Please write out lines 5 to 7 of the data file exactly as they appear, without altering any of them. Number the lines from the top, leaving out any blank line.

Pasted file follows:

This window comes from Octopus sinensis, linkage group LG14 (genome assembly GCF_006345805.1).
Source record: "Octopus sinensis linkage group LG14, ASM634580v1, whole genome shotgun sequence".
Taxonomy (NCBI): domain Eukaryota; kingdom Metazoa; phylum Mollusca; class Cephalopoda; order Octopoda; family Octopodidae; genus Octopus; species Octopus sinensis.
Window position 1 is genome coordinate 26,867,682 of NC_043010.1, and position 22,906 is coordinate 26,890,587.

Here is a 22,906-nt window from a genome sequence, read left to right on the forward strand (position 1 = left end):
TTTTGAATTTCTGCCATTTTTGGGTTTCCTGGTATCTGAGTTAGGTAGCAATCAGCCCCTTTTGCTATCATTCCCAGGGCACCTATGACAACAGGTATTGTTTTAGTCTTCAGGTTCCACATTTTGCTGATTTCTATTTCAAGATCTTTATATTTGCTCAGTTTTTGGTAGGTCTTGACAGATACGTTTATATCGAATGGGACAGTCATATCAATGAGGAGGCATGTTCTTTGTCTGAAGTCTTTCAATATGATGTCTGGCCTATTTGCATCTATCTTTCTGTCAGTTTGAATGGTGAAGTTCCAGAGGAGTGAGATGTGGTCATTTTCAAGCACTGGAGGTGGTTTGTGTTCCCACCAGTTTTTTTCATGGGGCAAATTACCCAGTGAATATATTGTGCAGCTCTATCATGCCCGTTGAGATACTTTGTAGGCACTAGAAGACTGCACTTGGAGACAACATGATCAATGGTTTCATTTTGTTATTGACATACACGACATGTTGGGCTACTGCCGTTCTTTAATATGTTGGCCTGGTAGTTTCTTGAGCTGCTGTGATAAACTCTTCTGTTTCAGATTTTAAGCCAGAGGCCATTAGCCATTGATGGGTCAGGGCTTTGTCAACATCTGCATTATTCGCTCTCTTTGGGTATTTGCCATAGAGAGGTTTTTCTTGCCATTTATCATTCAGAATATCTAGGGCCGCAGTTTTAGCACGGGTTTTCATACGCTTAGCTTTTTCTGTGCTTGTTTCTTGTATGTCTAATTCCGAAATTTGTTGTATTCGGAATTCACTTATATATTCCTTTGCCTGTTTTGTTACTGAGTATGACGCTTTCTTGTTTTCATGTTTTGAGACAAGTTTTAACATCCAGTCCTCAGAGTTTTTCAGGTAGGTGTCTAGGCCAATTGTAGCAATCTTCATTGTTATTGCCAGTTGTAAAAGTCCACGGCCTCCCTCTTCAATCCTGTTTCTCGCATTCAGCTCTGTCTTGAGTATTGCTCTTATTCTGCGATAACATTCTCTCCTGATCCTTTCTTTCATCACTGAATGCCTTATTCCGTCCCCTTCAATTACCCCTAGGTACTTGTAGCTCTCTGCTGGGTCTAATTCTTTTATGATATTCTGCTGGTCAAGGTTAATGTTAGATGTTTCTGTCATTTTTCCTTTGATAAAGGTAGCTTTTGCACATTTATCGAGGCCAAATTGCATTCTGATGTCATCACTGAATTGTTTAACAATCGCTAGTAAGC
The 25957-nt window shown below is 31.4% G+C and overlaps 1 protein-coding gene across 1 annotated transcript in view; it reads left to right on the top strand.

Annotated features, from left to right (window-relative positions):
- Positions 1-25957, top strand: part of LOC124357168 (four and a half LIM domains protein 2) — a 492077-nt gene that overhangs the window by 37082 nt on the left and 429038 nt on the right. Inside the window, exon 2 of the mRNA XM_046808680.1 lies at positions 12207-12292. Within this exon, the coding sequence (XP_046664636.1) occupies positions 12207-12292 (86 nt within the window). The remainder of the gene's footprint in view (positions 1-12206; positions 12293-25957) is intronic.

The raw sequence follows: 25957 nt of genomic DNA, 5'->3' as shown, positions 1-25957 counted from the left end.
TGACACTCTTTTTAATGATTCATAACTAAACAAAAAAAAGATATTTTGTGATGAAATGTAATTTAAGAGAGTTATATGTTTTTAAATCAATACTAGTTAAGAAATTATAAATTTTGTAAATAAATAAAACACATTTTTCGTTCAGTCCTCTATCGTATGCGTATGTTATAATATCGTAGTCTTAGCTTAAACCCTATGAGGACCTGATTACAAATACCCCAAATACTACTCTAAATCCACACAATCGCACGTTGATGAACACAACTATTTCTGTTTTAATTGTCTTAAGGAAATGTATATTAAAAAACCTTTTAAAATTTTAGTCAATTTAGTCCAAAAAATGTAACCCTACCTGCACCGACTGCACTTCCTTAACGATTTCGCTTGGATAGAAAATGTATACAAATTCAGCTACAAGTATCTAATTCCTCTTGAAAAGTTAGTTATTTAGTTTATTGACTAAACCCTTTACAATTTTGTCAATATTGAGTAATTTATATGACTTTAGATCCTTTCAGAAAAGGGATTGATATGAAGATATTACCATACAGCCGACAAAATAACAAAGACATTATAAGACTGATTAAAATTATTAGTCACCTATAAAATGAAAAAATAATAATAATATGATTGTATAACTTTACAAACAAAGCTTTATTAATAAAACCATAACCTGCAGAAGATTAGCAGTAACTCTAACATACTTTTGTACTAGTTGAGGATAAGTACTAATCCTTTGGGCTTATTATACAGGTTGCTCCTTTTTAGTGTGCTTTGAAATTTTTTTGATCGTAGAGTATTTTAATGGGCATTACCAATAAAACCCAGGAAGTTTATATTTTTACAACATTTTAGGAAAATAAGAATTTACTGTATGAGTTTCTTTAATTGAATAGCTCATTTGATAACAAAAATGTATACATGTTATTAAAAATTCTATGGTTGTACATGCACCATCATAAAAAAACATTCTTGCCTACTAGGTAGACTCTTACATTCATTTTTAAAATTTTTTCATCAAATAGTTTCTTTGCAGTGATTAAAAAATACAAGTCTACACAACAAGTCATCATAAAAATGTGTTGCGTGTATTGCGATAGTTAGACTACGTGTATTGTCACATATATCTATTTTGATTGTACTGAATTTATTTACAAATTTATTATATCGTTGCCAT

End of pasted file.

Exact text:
Here is a 22,906-nt window from a genome sequence, read left to right on the forward strand (position 1 = left end):
TTTTGAATTTCTGCCATTTTTGGGTTTCCTGGTATCTGAGTTAGGTAGCAATCAGCCCCTTTTGCTATCATTCCCAGGGCACCTATGACAACAGGTATTGTTTTAGTCTTCAGGTTCCACATTTTGCTGATTTCTATTTCAAGATCTTTATATTTGCTCAGTTTTTGGTAGGTCTTGACAGATACGTTTATATCGAATGGGACAGTCATATCAATGAGGAGGCATGTTCTTTGTCTGAAGTCTTTCAATATGATGTCTGGCCTATTTGCATCTATCTTTCTGTCAGTTTGAATGGTGAAGTTCCAGAGGAGTGAGATGTGGTCATTTTCAAGCACTGGAGGTGGTTTGTGTTCCCACCAGTTTTTTTCATGGGGCAAATTACCCAGTGAATATATTGTGCAGCTCTATCATGCCCGTTGAGATACTTTGTAGGCACTAGAAGACTGCACTTGGAGACAACATGATCAATGGTTTCATTTTGTTATTGACATACACGACATGTTGGGCTACTGCCGTTCTTTAATATGTTGGCCTGGTAGTTTCTTGAGCTGCTGTGATAAACTCTTCTGTTTCAGATTTTAAGCCAGAGGCCATTAGCCATTGATGGGTCAGGGCTTTGTCAACATCTGCATTATTCGCTCTCTTTGGGTATTTGCCATAGAGAGGTTTTTCTTGCCATTTATCATTCAGAATATCTAGGGCCGCAGTTTTAGCACGGGTTTTCATACGCTTAGCTTTTTCTGTGCTTGTTTCTTGTATGTCTAATTCCGAAATTTGTTGTATTCGGAATTCACTTATATATTCCTTTGCCTGTTTTGTTACTGAGTATGACGCTTTCTTGTTTTCATGTTTTGAGACAAGTTTTAACATCCAGTCCTCAGAGTTTTTCAGGTAGGTGTCTAGGCCAATTGTAGCAATCTTCATTGTTATTGCCAGTTGTAAAAGTCCACGGCCTCCCTCTTCAATCCTGTTTCTCGCATTCAGCTCTGTCTTGAGTATTGCTCTTATTCTGCGATAACATTCTCTCCTGATCCTTTCTTTCATCACTGAATGCCTTATTCCGTCCCCTTCAATTACCCCTAGGTACTTGTAGCTCTCTGCTGGGTCTAATTCTTTTATGATATTCTGCTGGTCAAGGTTAATGTTAGATGTTTCTGTCATTTTTCCTTTGATAAAGGTAGCTTTTGCACATTTATCGAGGCCAAATTGCATTCTGATGTCATCACTGAATTGTTTAACAATCGCTAGTAAGC
The 25957-nt window shown below is 31.4% G+C and overlaps 1 protein-coding gene across 1 annotated transcript in view; it reads left to right on the top strand.